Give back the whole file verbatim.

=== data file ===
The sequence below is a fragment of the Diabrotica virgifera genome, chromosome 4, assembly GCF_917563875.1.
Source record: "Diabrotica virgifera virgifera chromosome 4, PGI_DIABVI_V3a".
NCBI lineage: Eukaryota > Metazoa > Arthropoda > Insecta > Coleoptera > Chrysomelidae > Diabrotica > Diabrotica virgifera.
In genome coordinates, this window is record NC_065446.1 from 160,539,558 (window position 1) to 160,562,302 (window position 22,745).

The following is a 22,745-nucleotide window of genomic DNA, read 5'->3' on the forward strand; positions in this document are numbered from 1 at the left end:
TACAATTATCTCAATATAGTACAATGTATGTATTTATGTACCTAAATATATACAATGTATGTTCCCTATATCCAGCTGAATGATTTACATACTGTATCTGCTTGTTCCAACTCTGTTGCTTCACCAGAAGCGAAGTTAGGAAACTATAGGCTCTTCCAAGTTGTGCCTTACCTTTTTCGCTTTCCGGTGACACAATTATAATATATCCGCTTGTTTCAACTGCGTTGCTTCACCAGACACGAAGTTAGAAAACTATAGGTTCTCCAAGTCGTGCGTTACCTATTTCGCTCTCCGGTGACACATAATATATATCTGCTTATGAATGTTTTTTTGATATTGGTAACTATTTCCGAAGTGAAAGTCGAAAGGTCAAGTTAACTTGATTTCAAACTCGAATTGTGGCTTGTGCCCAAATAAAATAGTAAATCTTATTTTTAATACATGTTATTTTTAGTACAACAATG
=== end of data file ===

The sequence below is a fragment of the Diabrotica virgifera genome, chromosome 4, assembly GCF_917563875.1.
Source record: "Diabrotica virgifera virgifera chromosome 4, PGI_DIABVI_V3a".
NCBI lineage: Eukaryota > Metazoa > Arthropoda > Insecta > Coleoptera > Chrysomelidae > Diabrotica > Diabrotica virgifera.
In genome coordinates, this window is record NC_065446.1 from 160,539,558 (window position 1) to 160,562,302 (window position 22,745).

The following is a 22,745-nucleotide window of genomic DNA, read 5'->3' on the forward strand; positions in this document are numbered from 1 at the left end:
TACAATTATCTCAATATAGTACAATGTATGTATTTATGTACCTAAATATATACAATGTATGTTCCCTATATCCAGCTGAATGATTTACATACTGTATCTGCTTGTTCCAACTCTGTTGCTTCACCAGAAGCGAAGTTAGGAAACTATAGGCTCTTCCAAGTTGTGCCTTACCTTTTTCGCTTTCCGGTGACACAATTATAATATATCCGCTTGTTTCAACTGCGTTGCTTCACCAGACACGAAGTTAGAAAACTATAGGTTCTCCAAGTCGTGCGTTACCTATTTCGCTCTCCGGTGACACATAATATATATCTGCTTATGAATGTTTTTTTGATATTGGTAACTATTTCCGAAGTGAAAGTCGAAAGGTCAAGTTAACTTGATTTCAAACTCGAATTGTGGCTTGTGCCCAAATAAAATAGTAAATCTTATTTTTAATACATGTTATTTTTAGTACAACAATG